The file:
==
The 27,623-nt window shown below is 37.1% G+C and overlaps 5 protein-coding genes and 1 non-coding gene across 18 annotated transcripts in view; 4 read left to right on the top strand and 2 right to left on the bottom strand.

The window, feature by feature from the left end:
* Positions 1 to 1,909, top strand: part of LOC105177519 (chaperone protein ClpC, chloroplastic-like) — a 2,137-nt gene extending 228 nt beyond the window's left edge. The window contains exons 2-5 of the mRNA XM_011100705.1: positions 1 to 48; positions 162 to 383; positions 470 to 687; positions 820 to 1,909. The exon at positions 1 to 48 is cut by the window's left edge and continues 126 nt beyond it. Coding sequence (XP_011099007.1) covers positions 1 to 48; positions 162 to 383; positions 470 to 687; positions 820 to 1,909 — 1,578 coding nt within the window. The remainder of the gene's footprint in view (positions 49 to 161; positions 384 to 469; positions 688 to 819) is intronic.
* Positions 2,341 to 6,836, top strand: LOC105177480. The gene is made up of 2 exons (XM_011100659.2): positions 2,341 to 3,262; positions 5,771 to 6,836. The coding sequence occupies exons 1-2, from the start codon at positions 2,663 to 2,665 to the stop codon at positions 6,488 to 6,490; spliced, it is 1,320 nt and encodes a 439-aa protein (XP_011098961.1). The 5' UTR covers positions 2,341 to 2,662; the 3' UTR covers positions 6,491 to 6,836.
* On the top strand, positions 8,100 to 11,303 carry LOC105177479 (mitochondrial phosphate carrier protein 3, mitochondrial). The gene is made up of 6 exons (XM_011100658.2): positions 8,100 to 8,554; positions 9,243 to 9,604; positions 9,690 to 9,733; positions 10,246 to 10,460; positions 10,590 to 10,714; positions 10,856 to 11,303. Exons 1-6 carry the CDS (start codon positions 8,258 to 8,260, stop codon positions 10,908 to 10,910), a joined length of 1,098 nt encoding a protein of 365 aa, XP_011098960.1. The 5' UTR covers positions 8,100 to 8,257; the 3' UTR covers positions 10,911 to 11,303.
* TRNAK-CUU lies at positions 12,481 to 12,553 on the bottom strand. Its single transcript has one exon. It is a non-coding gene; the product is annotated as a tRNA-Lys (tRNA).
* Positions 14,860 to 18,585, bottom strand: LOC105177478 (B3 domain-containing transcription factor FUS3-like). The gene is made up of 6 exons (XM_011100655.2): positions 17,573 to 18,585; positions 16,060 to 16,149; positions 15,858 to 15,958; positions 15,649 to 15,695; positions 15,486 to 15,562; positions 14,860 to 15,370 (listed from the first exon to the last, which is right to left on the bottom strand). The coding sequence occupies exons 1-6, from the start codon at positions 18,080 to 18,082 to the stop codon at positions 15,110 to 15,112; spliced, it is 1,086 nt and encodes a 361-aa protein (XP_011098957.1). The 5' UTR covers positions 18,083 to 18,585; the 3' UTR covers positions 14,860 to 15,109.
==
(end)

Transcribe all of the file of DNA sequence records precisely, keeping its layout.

The 27,623-nt window shown below is 37.1% G+C and overlaps 5 protein-coding genes and 1 non-coding gene across 18 annotated transcripts in view; 4 read left to right on the top strand and 2 right to left on the bottom strand.

The window, feature by feature from the left end:
* Positions 1 to 1,909, top strand: part of LOC105177519 (chaperone protein ClpC, chloroplastic-like) — a 2,137-nt gene extending 228 nt beyond the window's left edge. The window contains exons 2-5 of the mRNA XM_011100705.1: positions 1 to 48; positions 162 to 383; positions 470 to 687; positions 820 to 1,909. The exon at positions 1 to 48 is cut by the window's left edge and continues 126 nt beyond it. Coding sequence (XP_011099007.1) covers positions 1 to 48; positions 162 to 383; positions 470 to 687; positions 820 to 1,909 — 1,578 coding nt within the window. The remainder of the gene's footprint in view (positions 49 to 161; positions 384 to 469; positions 688 to 819) is intronic.
* Positions 2,341 to 6,836, top strand: LOC105177480. The gene is made up of 2 exons (XM_011100659.2): positions 2,341 to 3,262; positions 5,771 to 6,836. The coding sequence occupies exons 1-2, from the start codon at positions 2,663 to 2,665 to the stop codon at positions 6,488 to 6,490; spliced, it is 1,320 nt and encodes a 439-aa protein (XP_011098961.1). The 5' UTR covers positions 2,341 to 2,662; the 3' UTR covers positions 6,491 to 6,836.
* On the top strand, positions 8,100 to 11,303 carry LOC105177479 (mitochondrial phosphate carrier protein 3, mitochondrial). The gene is made up of 6 exons (XM_011100658.2): positions 8,100 to 8,554; positions 9,243 to 9,604; positions 9,690 to 9,733; positions 10,246 to 10,460; positions 10,590 to 10,714; positions 10,856 to 11,303. Exons 1-6 carry the CDS (start codon positions 8,258 to 8,260, stop codon positions 10,908 to 10,910), a joined length of 1,098 nt encoding a protein of 365 aa, XP_011098960.1. The 5' UTR covers positions 8,100 to 8,257; the 3' UTR covers positions 10,911 to 11,303.
* TRNAK-CUU lies at positions 12,481 to 12,553 on the bottom strand. Its single transcript has one exon. It is a non-coding gene; the product is annotated as a tRNA-Lys (tRNA).
* Positions 14,860 to 18,585, bottom strand: LOC105177478 (B3 domain-containing transcription factor FUS3-like). The gene is made up of 6 exons (XM_011100655.2): positions 17,573 to 18,585; positions 16,060 to 16,149; positions 15,858 to 15,958; positions 15,649 to 15,695; positions 15,486 to 15,562; positions 14,860 to 15,370 (listed from the first exon to the last, which is right to left on the bottom strand). The coding sequence occupies exons 1-6, from the start codon at positions 18,080 to 18,082 to the stop codon at positions 15,110 to 15,112; spliced, it is 1,086 nt and encodes a 361-aa protein (XP_011098957.1). The 5' UTR covers positions 18,083 to 18,585; the 3' UTR covers positions 14,860 to 15,109.